PHOENIX – New England Patriots owner Robert Kraft was in attendance and participated in meetings at a Phoenix resort Sunday as the NFL opened its annual league meeting.
Kraft was seen walking with his son, Patriots executive Jonathan Kraft, and speaking to NFL Commissioner Roger Goodell between sets of closed-door meetings Sunday. He was not available to comment.
The 77-year-old owner of the Patriots faces prostitution-related charges in Florida and has a court date scheduled for Thursday. His attorneys have said he is not required to attend. Kraft has pleaded not guilty and reportedly will reject an offer by prosecutors to avoid a criminal conviction in exchange for, among other provisions, community service and an admission that he likely would have been found guilty at trial.
Kraft’s attorneys have contended publicly that evidence gathered by police against Kraft was obtained improperly.
He issued a written statement Saturday in which he said he is “truly sorry” and regrets having caused pain and disappointment for those around him.
One person who has interacted with Kraft recently in football-related settings said Kraft has not addressed the Florida case and has taken a business-as-usual approach to NFL matters.
“You would never know that anything had happened,” that person said.
Kraft faces possible discipline by the NFL under its personal-conduct policy. Owners are subject to the policy, and Goodell is empowered to impose discipline even in cases in which there is no criminal conviction. It appears that the NFL will allow the legal process to play out first.
The league meeting is scheduled to run through Wednesday. The top priority for Kraft and other owners is to decide whether to expand instant replay as an officiating tool. The competition committee has proposed to make pass interference, roughing the passer and illegal hits reviewable by replay, but only in cases in which the on-field officials already have called a penalty.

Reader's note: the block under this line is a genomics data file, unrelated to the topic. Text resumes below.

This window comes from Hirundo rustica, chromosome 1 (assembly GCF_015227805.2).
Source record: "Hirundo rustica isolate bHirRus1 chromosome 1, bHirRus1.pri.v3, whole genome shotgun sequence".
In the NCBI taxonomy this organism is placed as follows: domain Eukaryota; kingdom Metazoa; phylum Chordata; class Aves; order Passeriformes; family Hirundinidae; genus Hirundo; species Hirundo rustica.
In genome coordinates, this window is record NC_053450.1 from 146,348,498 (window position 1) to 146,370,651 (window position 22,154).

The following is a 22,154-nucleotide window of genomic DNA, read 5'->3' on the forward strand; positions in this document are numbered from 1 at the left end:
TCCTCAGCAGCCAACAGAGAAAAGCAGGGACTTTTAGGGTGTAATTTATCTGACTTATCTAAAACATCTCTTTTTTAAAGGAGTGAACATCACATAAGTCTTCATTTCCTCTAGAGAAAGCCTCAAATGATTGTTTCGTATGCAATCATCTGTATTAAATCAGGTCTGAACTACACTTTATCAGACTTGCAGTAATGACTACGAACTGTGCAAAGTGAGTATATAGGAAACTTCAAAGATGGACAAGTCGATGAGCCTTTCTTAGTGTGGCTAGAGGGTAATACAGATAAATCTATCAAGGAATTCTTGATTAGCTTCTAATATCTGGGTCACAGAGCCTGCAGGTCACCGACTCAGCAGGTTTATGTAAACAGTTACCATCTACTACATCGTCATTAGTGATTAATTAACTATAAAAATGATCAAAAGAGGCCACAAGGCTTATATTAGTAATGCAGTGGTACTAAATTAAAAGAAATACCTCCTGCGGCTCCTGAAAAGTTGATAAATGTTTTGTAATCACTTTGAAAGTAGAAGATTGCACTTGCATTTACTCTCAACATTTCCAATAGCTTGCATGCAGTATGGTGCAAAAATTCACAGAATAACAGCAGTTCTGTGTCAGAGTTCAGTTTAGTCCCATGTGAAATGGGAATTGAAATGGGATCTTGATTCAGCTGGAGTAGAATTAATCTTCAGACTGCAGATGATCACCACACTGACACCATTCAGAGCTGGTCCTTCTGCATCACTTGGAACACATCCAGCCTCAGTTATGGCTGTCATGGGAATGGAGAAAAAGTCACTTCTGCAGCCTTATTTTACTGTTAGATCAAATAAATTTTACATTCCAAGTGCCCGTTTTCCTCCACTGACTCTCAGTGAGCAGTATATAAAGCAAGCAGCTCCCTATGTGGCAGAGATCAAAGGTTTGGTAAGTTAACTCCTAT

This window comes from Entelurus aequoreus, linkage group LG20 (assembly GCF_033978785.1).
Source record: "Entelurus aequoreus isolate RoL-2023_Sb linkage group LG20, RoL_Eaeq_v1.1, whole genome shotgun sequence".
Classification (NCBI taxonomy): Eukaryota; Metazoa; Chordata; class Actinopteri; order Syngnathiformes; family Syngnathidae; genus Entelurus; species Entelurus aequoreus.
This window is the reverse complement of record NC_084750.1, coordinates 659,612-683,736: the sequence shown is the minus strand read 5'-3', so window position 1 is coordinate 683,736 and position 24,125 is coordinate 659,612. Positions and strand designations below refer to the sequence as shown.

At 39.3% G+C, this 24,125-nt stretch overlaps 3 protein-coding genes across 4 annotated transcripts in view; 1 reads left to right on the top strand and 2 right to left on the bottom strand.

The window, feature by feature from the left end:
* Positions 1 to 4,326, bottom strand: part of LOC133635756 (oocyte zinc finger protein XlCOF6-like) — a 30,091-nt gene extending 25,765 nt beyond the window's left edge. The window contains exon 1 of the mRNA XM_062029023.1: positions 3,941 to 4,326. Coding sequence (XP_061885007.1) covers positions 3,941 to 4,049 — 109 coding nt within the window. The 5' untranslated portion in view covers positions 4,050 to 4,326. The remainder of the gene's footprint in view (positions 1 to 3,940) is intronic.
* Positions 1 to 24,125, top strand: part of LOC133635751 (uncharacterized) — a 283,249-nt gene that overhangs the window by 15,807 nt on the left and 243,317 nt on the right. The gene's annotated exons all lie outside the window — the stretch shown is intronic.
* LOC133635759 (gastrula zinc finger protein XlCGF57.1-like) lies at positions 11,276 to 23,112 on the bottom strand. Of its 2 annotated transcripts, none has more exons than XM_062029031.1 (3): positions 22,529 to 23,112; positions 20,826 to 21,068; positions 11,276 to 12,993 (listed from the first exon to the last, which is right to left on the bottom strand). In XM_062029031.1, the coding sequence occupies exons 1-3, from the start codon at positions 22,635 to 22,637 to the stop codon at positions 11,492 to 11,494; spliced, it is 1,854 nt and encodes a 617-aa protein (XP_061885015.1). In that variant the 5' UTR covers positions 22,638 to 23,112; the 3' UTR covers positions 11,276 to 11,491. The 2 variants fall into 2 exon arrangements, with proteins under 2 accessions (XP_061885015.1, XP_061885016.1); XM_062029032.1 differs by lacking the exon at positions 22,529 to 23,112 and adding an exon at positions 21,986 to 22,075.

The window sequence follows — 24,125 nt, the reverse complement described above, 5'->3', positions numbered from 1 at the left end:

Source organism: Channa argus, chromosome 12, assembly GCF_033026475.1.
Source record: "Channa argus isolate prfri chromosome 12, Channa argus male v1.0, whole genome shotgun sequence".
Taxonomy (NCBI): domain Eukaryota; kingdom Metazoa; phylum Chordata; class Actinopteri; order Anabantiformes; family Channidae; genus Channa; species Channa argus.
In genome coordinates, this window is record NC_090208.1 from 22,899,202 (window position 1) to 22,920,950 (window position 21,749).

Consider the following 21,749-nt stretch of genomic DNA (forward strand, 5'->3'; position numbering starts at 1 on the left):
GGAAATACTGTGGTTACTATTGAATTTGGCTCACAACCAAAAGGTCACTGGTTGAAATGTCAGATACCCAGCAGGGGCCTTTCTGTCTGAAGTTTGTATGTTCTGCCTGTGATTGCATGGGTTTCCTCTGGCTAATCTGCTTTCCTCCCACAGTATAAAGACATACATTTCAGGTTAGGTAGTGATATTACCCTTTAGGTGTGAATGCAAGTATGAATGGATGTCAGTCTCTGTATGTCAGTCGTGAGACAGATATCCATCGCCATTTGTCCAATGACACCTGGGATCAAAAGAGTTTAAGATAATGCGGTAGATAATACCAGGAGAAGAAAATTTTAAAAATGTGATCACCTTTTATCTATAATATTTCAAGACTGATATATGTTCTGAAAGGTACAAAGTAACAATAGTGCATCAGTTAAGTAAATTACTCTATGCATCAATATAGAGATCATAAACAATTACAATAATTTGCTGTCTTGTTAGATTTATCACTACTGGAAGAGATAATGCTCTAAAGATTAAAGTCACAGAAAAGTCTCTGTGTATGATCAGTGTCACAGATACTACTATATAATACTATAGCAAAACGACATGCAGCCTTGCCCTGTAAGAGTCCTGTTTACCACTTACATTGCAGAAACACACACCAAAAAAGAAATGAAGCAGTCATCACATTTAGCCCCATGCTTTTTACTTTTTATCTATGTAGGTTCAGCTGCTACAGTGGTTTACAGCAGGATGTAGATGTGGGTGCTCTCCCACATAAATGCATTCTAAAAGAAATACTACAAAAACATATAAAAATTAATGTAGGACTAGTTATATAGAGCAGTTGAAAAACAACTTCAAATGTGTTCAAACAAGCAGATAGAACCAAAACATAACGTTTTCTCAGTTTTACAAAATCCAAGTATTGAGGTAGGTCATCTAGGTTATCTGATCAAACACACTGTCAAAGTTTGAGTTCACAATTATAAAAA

The deliberations come after the missed pass interference call in the NFC championship game in January that kept the New Orleans Saints from reaching the Super Bowl, sending the Los Angeles Rams instead. Even with that high-profile officiating gaffe, some owners remain wary of expanding the use of replay and there’s no guarantee that they will reach a consensus on replay modifications at this meeting.
“We’ll just have to see what people say in the room,” a high-ranking executive with one NFL team said Sunday. “I think (Goodell) would like to see something done. But I don’t know that he will absolutely push something through.”
The owners also will consider a series of replay-related proposals made by individual NFL teams. One of those, by the Washington Redskins, would make every call and noncall in a game subject to possible replay review, under the coaches’ challenge system. That proposal, unlike the one by the competition committee, might have enabled the officiating mistake made in the NFC title game to have been corrected.
Any proposal would have to be approved by at least 24 of the 32 teams.